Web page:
Due to freezing temperatures and icy roads, only 11 came to welcome our MP Elizabeth May and Ned Taylor, Constituency Coordinator. While the numbers were disappointing but understandable, those who braved the weather all contributed to an amazing and rich conversation with Elizabeth.
After our Territorial Acknowledgment, we asked Elizabeth what excited and delighted her. Her answer was immediate and heartfelt: I am delighted to be alive! We then learned more about her recent stroke. While the most common strokes are ischemic, caused by a blocked artery in the brain, Elizabeth’s was a hemorrhagic stroke, caused by the bursting of a blood vessel in her brain (https://www.hopkinsmedicine.org/health/conditions-and-diseases/stroke/types-of-stroke). Aware of the warning signs of the more common ischemic strokes, she was totally unprepared for the absence of stroke warning signs; the only indication of her hemorrhagic stroke was an unbelievably unbearable headache.
Thankfully, Elizabeth is fine with absolutely no damage; others are not so lucky with some survivors needing months of hard work to even walk again. She likened it to the luck of being in a crowded room in which a gun was discharged with no one hurt and the bullet lodging in a wall instead. Taking this as a very tangible sign that her work is not done, she embraces the role she loves in our government with energy and gratitude.
One enduring result of her stroke is Elizabeth’s disturbing experience with our troubled healthcare system. Shockingly, her stroke was June 29 and she was not able to get care from a doctor until a full eight days later! Without her own doctor for the past eight years, it took days until she was able to see a doctor who immediately moved to verify his suspicion that she had, in fact, had an hemorrhagic stroke.
While Elizabeth eventually was cared for well, this delay is clearly unacceptable and could have been a death sentence for another less lucky stroke victim.
Why, with recent federal healthcare funding quadrupled, are provincial systems struggling? Elizabeth cited a Globe and Mail article several months ago in which Andrew Coyne charged a lack of accountability of provincial healthcare expenditures, asserting that money was being spent to buy votes rather than fix our struggling healthcare system (https://www.theglobeandmail.com/opinion/article-the-premiers-need-to-get-serious-about-health-care-reform-not-just/).
In Elizabeth’s opinion, a root problem is that federal and provincial relationships are not harmonious. She cited a healthcare meeting which began well but fizzled when premiers refused to return to the meeting until federal funding was increased. She believes this is illustrative of a system with inadequate accountability in which more and more money is spent with less and less allocated to doctors and beds. She asked us to watch the Beds to Bureaucracy ratio, to challenge a mushrooming healthcare bureaucracy that is taking funding from doctors and the direct delivery of care, creating a system burdened by more administrators than beds.
While recognizing the good budget-balancing work of Paul Martin (https://www.mcgill.ca/maxbellschool/our-people/advisory-board/right-honourable-paul-martin) one of Canada’s most famous past Ministers of Finance as well as Prime Minister, Elizabeth also connects his financial decisions with significant cuts in healthcare and social housing, sowing the seeds of some of our biggest challenges today.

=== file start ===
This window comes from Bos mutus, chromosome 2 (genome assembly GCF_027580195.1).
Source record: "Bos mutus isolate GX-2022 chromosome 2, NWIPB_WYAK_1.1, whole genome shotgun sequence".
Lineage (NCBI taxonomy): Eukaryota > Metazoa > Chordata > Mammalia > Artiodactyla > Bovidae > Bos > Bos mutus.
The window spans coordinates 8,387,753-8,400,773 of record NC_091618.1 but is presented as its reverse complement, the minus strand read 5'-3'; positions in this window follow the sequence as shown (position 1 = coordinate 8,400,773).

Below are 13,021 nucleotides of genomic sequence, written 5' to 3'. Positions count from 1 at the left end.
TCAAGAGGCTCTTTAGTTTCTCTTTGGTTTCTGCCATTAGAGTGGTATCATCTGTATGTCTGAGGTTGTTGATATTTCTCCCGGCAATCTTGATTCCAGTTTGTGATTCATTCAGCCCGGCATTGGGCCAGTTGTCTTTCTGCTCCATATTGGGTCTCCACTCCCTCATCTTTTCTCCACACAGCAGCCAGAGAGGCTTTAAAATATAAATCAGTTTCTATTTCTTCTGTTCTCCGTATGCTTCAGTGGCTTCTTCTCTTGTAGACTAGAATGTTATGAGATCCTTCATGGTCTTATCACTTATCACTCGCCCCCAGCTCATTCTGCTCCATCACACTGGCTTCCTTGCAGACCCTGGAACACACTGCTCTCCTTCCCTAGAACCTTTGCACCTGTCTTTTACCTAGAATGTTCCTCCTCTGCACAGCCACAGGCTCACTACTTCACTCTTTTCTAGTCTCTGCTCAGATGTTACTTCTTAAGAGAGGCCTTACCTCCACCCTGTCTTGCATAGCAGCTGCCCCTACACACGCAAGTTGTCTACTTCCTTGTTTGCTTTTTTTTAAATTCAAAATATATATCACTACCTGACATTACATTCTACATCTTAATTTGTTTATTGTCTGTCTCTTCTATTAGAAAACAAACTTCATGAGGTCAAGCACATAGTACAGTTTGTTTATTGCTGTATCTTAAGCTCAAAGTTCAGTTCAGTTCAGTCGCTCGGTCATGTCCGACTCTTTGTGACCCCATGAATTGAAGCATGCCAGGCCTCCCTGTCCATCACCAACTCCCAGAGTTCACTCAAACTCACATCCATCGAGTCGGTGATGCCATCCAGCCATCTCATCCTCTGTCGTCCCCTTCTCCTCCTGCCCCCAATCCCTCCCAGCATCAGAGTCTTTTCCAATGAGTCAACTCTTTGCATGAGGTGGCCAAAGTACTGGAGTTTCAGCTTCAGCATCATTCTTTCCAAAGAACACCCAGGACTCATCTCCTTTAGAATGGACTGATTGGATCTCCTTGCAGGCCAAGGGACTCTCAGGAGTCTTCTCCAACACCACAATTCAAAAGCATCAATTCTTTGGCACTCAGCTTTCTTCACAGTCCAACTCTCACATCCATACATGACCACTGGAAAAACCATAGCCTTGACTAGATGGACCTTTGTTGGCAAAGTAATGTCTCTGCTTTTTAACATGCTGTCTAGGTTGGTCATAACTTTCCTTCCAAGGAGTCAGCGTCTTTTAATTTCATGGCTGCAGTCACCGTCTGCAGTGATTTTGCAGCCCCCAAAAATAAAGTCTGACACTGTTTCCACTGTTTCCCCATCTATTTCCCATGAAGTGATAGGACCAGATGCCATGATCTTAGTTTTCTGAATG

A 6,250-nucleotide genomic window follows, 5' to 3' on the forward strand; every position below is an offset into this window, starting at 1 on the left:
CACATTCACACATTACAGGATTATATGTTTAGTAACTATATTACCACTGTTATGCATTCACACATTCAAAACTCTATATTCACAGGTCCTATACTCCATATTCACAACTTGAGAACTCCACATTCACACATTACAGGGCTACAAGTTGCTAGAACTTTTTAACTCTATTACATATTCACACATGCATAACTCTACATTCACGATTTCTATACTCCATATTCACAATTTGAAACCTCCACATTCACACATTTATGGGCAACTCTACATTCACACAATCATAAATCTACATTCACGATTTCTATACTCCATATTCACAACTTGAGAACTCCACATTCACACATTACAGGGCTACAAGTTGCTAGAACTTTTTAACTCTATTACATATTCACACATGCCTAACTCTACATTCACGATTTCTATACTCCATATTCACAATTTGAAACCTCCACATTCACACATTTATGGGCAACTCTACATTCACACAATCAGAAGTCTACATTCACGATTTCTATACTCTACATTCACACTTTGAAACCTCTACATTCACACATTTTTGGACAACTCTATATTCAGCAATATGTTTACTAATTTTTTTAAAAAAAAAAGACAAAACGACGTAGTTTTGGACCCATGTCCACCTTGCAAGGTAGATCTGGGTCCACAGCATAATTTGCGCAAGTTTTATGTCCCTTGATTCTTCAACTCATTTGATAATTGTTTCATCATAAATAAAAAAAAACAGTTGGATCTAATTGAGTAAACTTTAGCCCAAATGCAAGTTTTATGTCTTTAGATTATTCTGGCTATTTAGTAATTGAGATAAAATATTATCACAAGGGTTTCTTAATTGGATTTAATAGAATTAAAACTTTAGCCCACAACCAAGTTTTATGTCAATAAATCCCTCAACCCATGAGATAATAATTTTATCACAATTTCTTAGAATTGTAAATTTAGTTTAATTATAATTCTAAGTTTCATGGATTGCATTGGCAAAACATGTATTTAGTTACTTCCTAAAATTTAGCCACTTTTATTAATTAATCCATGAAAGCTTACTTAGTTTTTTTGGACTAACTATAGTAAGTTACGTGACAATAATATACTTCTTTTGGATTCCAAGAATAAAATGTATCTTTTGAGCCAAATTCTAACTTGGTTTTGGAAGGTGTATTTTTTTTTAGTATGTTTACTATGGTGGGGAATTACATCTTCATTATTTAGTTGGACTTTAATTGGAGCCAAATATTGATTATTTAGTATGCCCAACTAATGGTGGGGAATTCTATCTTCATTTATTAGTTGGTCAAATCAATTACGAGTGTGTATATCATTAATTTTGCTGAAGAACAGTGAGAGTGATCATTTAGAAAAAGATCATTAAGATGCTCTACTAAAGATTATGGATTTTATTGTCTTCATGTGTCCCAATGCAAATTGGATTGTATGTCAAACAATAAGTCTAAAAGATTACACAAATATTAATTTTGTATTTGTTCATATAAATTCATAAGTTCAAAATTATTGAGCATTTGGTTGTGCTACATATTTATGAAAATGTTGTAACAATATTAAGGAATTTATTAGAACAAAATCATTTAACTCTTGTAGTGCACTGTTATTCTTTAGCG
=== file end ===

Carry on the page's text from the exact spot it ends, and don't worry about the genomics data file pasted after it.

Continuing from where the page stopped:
Elizabeth cited Canada's mass closures of hospitals and hospital beds between 1994 and 1998, suggesting we read the exploration of this in Holly Dressel’s Who Killed the Queen? (https://www.mqup.ca/who-killed-the-queen--products-9780773533400.php)
She also noted that we must provide enough resident spaces in our teaching hospitals for newly-qualified doctors if we hope to make any progress fulfilling that Canadian promise of a doctor for all. Without enough resident positions, these new doctors, most burdened by huge student loans and needing an immediate income to begin their repayment, accept available positions, often in the United States and other countries. Without supporting our new doctors, Canada is unlikely to make progress making sure all Canadians have a doctor, the very best way to keep our healthcare costs in check through preventative - rather than emergency - health services.
Also, the roles of doctors have changed dramatically in the last half decade. Who of you remember the time when doctors routinely made house calls? As recently as the 1960s, doctors often journeyed long distances in the middle of the night to care for patents. Expectations have changed, and, in general, today’s doctors seek a better balanced life than that of those hardworking country doctors. And, the record and administrative paperwork required of doctors has increased exponentially, often impeding our doctors’ ability to focus on care.
Are there any solutions? Elizabeth (as well as MLA Adam Olsen) are enthusiastic about the model of care provided just a ferry ride away: Saanich Peninsula’s Shoreline Medical (https://shorelinemedical.ca/). Based upon the premise that doctors should focus their energy on patient care, this innovative model offers a healthcare team. This team works together to provide a continuum of care, supported by administrators who shoulder the burden of the management and record keeping requirements of this healthcare centre.
Is Shoreline actually a Primary Care Network - PCN - (https://fpscbc.ca/what-we-do/system-change/primary-care-networks)? No. According to Elizabeth, PCN’s, run by Island Health, are not popular with doctors while Shoreline has 44 happy physicians. What is different? Shoreline Medical is operated by a charitable society that combines Islands Health funding with community donations.